Managing Our Mental State through Music



Consciously and unconsciously in our daily lives, we are exposed to various introjections that can alter our state and elicit emotional responses thus affecting our behavior. When we are talking about state, we are specifically referring to the internal state, the total of our psychological and physiological components. Depending on how well we can manage our state, we can appear to be contracted, reacting, and closed, as opposed to grounded, connected, and open when managed well. Managing internal states depends a lot on experience, desired state, immediate as well as future goals, and emotional intelligence.



In NLP, the VAKOG model elaborates on how people use sensory information with different emphases. The five senses involved as per VAKOG are, VISUAL- People who are visually oriented most frequently use words like see, look, imagine, examine, inspect, peek, short-sighted, overview, etc., AUDITORY -Expressions like Quiet, calm, loud, that sounds good, discuss, rumor, hear, speechless, say, whine, something clicked, listen to somebody, clear as a bell, loud and clear, hear somebody out is usually used often by audio oriented people, KINESTHETIC- A kinesthetic oriented person might use words like gritty, creepy, heart skips a beat, be on cloud nine, hold on, pull some strings, hand in hand, slip my mind, keep one's feet on the ground, feel secure, ice runs down my spine, foot asleep, etc. OLFACTORY- People who are oriented to this sense often say things like smell, scent, burned, rosy, smoky, mossy, earthy, woody, odorless, perfumed, etc., GUSTATORY- Expressions like Juicy, suck, fatty, smack, lick, sip, slobber, taste, burnt, nutty, delicious, dry, oily, spicy, hot, mellow, bitter, sweet, sour, creamy, etc.



According to emphasis, people are oriented to different senses which translates to how we perceive the world, how we assess it, how we evaluate it and ultimately elicit a response towards it. This paper is focused on auditory introjections. Individuals give different amounts of emphasis to different senses which reflects in their communication. Our focus is on auditory interjections. At all times we have our auditory channels on. We may or may not be consciously focusing our attention on auditory stimuli but it still affects our state and ultimately our behavior. The kind of music we listen to, the pitch, loudness, and tone all contribute to the unconscious reservoir of thoughts. The experience that we share with a particular sound also elicits an emotional response from us depending on the previous state that we had when we earlier lived that experience. Personal experiences, cultural conditioning, and personal preferences are some of the factors influencing the kind of state any sound brings to us. Consciously choosing music to improve one's own internal state or to achieve the desired state outcome represents the individual as being emotionally intelligent. Several studies have shown the favorable impact self-selected music has on our states. This refers to Conscious Management Strategy. Music therapy is a pragmatic approach to this theoretical framework. It is helpful, especially for pain and anxiety reduction. Different reviews have found music therapy to be facilitating the improvements with regular physical therapy. Despite many studies reflecting the use of music as a self-management strategy, it has received limited attention in sports psychology research. Considering the phenomenon of music eliciting emotions, there have always been dialogues as to whether music elicits genuine emotional responses in listeners (emotivist view) or the listeners merely perceive the emotions elicited by music (cognitivist view). A study by Lundqvist et. al (2009) on this issue involved 32 participants who were measured on self-reported emotions, facial muscle activity, and autonomic activity while listening to popular music expressing either sad or happy emotions. The study provided evidence for the emotivist position. As the music used was composed specifically for this experiment, the association or experience with a specific piece of music was also unfounded.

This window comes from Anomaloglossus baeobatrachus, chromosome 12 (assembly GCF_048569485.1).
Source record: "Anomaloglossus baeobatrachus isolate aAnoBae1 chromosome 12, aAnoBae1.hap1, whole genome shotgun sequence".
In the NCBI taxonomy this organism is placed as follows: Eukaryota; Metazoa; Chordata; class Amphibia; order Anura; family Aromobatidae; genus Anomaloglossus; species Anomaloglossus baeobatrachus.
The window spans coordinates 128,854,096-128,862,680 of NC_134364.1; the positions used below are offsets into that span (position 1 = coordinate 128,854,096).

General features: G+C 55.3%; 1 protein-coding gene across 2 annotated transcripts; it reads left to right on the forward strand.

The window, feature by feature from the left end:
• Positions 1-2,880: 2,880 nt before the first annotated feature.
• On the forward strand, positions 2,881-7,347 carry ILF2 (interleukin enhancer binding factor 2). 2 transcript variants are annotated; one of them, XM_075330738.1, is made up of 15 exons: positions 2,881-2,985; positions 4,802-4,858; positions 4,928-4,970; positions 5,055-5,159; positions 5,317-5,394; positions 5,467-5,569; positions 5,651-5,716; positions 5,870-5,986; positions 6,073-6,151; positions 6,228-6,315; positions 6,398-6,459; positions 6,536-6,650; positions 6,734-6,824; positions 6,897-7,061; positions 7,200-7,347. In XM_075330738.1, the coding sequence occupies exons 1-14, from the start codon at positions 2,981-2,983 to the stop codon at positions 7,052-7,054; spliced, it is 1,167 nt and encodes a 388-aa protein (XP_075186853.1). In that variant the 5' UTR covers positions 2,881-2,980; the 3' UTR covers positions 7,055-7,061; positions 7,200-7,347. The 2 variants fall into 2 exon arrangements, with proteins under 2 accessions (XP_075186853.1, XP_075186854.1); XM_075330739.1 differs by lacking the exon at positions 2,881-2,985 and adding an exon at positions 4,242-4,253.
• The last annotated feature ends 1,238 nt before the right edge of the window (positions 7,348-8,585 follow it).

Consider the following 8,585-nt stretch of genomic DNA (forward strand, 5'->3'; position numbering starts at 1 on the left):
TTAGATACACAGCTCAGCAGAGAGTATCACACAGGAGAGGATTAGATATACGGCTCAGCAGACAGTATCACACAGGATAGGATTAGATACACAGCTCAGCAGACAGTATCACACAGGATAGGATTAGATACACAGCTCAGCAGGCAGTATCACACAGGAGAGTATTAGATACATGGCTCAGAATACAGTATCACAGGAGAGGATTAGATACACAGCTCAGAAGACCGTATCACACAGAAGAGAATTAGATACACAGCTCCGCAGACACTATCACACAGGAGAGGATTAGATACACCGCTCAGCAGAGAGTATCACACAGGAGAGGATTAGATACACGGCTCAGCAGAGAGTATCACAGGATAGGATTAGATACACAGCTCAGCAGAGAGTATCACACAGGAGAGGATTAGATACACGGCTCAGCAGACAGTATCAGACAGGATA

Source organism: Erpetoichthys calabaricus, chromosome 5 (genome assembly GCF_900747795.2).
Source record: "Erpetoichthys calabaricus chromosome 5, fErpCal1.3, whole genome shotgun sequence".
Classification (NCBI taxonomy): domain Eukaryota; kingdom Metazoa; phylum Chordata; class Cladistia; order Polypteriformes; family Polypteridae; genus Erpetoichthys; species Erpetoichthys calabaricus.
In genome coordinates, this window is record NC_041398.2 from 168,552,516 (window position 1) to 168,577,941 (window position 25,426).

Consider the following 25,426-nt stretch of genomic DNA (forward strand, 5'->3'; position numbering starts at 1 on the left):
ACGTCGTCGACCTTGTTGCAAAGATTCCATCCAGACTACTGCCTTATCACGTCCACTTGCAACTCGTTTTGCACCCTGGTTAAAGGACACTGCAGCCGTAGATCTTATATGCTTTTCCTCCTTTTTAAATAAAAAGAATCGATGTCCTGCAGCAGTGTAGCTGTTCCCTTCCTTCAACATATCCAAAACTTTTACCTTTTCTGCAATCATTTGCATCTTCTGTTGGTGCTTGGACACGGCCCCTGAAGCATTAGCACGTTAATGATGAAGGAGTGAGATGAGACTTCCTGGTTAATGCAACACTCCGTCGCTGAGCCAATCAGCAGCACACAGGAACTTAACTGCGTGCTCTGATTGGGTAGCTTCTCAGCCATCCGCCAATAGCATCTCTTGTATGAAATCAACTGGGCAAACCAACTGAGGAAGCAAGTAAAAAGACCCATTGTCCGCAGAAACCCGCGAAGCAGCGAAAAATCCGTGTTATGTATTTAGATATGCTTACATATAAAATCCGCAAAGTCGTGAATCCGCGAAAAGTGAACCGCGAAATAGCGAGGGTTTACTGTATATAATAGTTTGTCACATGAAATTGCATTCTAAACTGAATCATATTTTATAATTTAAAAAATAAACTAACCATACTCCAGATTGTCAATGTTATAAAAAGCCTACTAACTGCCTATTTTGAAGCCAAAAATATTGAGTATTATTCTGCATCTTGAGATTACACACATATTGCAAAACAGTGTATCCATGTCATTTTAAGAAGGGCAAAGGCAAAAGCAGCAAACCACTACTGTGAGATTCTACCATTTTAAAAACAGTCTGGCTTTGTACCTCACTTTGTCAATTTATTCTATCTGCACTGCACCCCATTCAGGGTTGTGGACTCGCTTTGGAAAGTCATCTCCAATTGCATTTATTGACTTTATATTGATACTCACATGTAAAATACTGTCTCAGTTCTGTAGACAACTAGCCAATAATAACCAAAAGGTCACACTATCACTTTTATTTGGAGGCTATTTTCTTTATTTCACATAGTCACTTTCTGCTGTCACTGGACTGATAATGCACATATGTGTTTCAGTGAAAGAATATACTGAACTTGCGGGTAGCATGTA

This Blog on 'Managing Our Mental State through Music' has been contributed by Abhinav Rai.

Abhinav has completed his undergraduate from Delhi University, Hindu College in English Literature. He is part of the Global Internship Research Program (GIRP). GIRP is a Umang Foundation Trust initiative to encourage young adults across our globe to showcase their research skills in psychology and to present it in creative content expression.


He loves to research and write about everything from seemingly trivial ideas to broad larger-than-life concepts that transcend human grasp. He finds linguistics and psychology incredibly fascinating and wishes to continue research in these fields. He is a wallflower that often builds his bridge to the world through words, metaphors, and interpretations.